Wednesday, July 13, 2011

Andy walks with me, Andy talks with me...

We watched one of those TV news specials tonight.  Not a particularly noteworthy event, however the content of this particular program left me feeling incredibly...

I'm not sure what was supposed to be the main focus of the program.  It seemed to jump around a lot, or maybe I was just so lost in my own thoughts that I didn't catch on.  But basically, it was focused toward religion, and faith. 

Unquestioning faith.  Unrelenting faith.  Just plain old blind faith, that never wavered or weakened. 

They all looked a little nuts to begin with.  Hands open to the sky, tears flowing freely.  Hundreds of people who climbed mountains, or waited in lines for hours, hoping for just a glimpse of someone claiming to be a healer.  Collapsing into hysteria or unconsciousness when touched by such a person. 
People claiming visions of, and even conversations with the Virgin Mary

All of them so sure of their faith.  So unmoved by how they appeared to the "outside" world. 

And I felt sad. 
I felt left out. 
I felt sorrow in my own lack of faith. 

What is it that they have, that I don't?  It isn't that I haven't tried.  I went to church as a little kid.  My mother tucked four quarters into my little palm every Sunday, and sent me off to Sunday school to get my Jesus on.  I got up early on Sundays to attend services as a teenager, and even sang in the church choir for a number of years.  Even in my adult years, I've sat thru sermons, sometimes even arriving an hour early to sit in the sanctuary, and hope for something "holy" to fill me up. 
I prayed. 
I talked right out loud to whatever deity would listen. 
I let my seven hundred year-old preacher dip me in the magic water. 
I even dove nose first into a bible a time or two.  Or twelve.  Or more. 

I wanted to have faith.  I wanted to feel what it seemed the church-goers around me were feeling. 

I didn't.  Even a little. 
Oh, sure.  I felt good singing hallelujah songs, and being "joyful" near those people who were more righteous than I.  I liked the company, and the happy feeling I got when my adorable and feeble preacher put his hand on my shoulder at the end of every sermon, and told me how special I was to him, and how happy he was to see young people like me in church every Sunday. 
But as far as being hardcore, dead sure about anything "godly," there was nothing. 

I questioned the bible.  I questioned it's authenticity, and it's authors, and it's messages that I found to be, at times, entirely contradictory.  I questioned the sincerity of people I encountered who preached love, while using it to justify hate.  I questioned my own sanity and morals, wondering why my naughtiest thoughts took place in church.  I questioned why, if all of this was "real", was I allowed to feel such doubt.  And why nothing I did was enough to "make" me a believer.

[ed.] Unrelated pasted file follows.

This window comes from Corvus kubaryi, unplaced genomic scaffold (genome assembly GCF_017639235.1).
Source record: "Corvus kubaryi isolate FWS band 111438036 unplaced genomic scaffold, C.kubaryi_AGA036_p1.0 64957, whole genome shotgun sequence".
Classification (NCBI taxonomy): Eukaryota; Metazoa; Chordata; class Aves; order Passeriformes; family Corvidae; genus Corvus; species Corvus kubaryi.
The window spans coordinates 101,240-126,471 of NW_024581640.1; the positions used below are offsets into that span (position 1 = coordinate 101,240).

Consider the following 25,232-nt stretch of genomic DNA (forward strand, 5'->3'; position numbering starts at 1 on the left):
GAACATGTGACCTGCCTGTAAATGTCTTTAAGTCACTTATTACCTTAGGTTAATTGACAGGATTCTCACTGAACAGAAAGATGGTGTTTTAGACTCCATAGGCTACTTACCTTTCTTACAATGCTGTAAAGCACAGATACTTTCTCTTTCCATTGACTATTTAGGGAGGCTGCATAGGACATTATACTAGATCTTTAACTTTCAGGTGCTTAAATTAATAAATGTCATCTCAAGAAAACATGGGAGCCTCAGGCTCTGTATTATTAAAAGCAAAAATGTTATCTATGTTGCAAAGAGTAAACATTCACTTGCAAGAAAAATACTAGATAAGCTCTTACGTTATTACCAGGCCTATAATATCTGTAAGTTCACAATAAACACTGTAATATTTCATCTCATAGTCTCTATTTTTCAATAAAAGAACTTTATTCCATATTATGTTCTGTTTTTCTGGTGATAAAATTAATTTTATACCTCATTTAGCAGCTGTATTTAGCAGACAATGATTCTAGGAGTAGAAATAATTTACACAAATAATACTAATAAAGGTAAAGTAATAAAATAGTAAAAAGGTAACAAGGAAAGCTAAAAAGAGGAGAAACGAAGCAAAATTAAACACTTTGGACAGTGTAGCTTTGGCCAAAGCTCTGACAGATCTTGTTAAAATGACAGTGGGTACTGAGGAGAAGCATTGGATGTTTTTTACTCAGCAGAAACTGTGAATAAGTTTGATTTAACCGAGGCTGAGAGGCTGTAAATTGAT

Not that I'm not a believer.  It's just that I'm not sure what I believe.  I don't know the answers, and I find myself feeling a sense of longing when I run into those who seem so sure. 

I ran away when I was seventeen.  With a man.  I stayed gone for somewhere near a week, calling once or twice to let my family know that I was ok.  It was a weird time.  I returned to a lot of very angry people, naturally.  It was hard to articulate what I'd been thinking, and I know I must have been asked that question at least a hundred times. 

One evening after church choir practice, I found myself sitting on the steps outside with our song leader, smoking together, and talking about my brief ordeal.  He listened intently, and with great empathy.  He advised me, he hugged me, and he warned me, gently, about the potential folly of my path.  He finished with "men can be real bastards sometimes." 
I didn't know he was allowed to say that.  He was religious, after all.  And they don't say words like "bastards."  Do they?  They're not real people, are they?  Not flawed and messy, like me... 

From there, I began to wonder if perhaps that isn't the "real" god.  Maybe he was, in that moment, some kind of "god" in a sense.  A real person, with real compassion, and real concern, reaching out where he knew he could help.  What if it's truly that simple? 

And if it's not, then what is so wrong with me, that I can't just accept all of these things on faith, without questioning the logic of it all?  Without noticing the contradictions?  Without being constantly bombarded with my own inner voice, saying, "something about this doesn't jive..." 

Do "good" believers feel this uncertainty?  How do they settle within themselves the seemingly endless list of questions that I have asked for so long?  How do they just believe it all, without question?  Part of me is glad that I have the capability of independent and logical thought, and have not been swooped up with the religious "crazies," climbing some foreign mountain to touch someone claiming to talk to angels.  And another part of me is a little sad that I can't be filled in such a way.  That I can't just "know" what they seem to know.  That I can't feel sure, the way they feel sure.


Our song leader died a few months later.  And while I missed him so terribly, I felt such a sense of great gratitude for having been able to share such an altering and important moment with him on the steps of our church.  I think of him often, and wonder where he is now.  If he is now.  I wonder if he is with his deity, or if he's currently a fourteen year-old sheep herder in New Zealand.  I wonder if he's just ceased to be, infinitely, and secretly hope like hell that's not the case. 

And that's all. 

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